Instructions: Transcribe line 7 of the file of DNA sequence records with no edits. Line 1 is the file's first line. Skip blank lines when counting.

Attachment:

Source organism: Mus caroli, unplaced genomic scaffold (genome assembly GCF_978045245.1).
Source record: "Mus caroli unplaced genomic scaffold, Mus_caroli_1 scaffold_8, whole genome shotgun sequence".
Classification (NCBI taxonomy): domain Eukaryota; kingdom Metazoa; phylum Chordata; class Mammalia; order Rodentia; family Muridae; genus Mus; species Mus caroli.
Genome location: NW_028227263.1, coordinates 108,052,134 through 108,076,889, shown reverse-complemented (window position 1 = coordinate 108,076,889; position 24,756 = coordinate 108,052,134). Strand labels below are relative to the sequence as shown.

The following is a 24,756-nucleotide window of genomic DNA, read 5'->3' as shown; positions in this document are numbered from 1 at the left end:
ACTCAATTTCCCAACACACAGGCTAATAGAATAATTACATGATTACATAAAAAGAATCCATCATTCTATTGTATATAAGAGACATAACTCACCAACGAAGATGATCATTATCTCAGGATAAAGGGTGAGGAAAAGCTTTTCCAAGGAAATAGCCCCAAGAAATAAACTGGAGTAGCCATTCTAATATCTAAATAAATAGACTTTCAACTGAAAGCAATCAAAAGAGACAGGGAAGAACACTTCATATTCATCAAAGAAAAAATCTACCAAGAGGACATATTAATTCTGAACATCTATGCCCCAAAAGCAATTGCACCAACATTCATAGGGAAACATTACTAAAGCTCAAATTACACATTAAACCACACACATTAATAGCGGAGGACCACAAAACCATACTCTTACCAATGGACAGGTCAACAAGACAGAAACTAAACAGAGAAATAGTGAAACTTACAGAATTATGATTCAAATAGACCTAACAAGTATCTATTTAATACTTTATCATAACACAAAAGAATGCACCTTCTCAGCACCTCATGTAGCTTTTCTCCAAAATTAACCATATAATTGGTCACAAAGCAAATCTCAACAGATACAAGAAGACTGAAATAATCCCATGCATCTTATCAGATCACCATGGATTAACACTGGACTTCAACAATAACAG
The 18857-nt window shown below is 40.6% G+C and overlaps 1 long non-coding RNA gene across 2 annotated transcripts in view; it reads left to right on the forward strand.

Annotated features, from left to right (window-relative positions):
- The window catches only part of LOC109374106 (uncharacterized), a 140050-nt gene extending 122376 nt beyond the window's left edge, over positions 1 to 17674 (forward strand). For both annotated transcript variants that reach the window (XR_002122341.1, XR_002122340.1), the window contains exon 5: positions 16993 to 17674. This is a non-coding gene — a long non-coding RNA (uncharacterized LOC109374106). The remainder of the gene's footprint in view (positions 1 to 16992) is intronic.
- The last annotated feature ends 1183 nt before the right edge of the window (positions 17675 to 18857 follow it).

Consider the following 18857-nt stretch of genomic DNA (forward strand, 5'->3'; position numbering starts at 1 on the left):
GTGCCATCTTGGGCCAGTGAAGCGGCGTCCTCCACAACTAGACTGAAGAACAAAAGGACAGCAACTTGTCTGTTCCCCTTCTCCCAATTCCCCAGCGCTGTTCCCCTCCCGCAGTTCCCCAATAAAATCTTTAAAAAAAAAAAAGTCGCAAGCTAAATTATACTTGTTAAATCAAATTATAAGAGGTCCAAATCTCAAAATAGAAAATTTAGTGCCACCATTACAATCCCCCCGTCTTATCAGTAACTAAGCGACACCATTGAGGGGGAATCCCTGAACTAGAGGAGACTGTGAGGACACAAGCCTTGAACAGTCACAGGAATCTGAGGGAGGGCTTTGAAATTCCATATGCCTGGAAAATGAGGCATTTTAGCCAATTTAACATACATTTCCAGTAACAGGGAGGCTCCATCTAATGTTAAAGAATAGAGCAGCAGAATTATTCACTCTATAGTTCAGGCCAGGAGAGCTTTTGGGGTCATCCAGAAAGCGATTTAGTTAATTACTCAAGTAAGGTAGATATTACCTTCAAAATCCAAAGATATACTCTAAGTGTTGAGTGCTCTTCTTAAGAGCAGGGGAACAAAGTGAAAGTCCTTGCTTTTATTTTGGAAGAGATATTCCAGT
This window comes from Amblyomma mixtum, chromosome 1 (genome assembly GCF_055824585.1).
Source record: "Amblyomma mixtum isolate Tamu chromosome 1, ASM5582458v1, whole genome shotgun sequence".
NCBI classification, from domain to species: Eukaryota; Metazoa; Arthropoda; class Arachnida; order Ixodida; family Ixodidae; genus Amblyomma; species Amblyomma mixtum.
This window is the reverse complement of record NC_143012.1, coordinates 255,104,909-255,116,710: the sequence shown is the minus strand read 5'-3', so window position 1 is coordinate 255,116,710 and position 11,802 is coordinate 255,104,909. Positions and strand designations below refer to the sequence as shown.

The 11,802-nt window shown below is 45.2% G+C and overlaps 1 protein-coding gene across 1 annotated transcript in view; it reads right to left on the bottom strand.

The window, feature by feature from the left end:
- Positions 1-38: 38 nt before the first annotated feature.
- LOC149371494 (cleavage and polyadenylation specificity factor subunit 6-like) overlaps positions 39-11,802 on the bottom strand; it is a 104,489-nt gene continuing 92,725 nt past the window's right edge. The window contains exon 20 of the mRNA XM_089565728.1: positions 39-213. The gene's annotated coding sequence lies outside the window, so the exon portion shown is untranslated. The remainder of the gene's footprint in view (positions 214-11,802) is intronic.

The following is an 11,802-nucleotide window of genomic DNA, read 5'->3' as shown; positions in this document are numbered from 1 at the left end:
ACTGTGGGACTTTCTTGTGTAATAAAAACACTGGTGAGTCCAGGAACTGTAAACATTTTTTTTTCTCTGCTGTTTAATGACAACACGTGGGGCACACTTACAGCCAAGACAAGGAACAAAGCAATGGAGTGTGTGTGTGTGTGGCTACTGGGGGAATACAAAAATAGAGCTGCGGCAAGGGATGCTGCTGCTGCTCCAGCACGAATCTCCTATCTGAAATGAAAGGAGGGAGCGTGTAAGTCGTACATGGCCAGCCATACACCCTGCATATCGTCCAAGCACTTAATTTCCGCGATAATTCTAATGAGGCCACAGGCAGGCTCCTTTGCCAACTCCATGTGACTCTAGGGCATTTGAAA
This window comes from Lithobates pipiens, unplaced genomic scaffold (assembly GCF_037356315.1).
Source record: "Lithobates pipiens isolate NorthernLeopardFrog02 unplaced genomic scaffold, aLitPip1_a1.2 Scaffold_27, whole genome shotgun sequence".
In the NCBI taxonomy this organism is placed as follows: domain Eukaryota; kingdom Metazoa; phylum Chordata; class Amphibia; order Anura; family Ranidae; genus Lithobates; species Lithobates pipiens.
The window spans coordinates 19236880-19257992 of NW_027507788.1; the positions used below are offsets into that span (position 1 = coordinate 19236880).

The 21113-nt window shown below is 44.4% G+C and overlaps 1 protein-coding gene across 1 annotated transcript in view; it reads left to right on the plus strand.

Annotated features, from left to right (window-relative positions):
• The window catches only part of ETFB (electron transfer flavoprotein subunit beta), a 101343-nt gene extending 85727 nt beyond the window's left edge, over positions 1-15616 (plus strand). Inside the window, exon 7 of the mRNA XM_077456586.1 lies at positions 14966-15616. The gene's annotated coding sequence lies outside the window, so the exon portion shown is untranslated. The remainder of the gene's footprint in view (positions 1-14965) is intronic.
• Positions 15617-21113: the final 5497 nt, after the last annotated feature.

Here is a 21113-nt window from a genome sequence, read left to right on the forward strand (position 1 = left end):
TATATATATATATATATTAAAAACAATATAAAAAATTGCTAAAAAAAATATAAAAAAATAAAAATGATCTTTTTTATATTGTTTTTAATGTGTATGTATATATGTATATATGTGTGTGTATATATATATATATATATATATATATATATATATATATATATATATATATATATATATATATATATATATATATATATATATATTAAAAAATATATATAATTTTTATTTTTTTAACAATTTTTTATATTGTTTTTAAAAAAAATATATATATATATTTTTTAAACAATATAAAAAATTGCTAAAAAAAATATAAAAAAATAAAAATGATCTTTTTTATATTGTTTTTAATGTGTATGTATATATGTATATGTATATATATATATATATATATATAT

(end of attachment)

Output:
The 18857-nt window shown below is 40.6% G+C and overlaps 1 long non-coding RNA gene across 2 annotated transcripts in view; it reads left to right on the forward strand.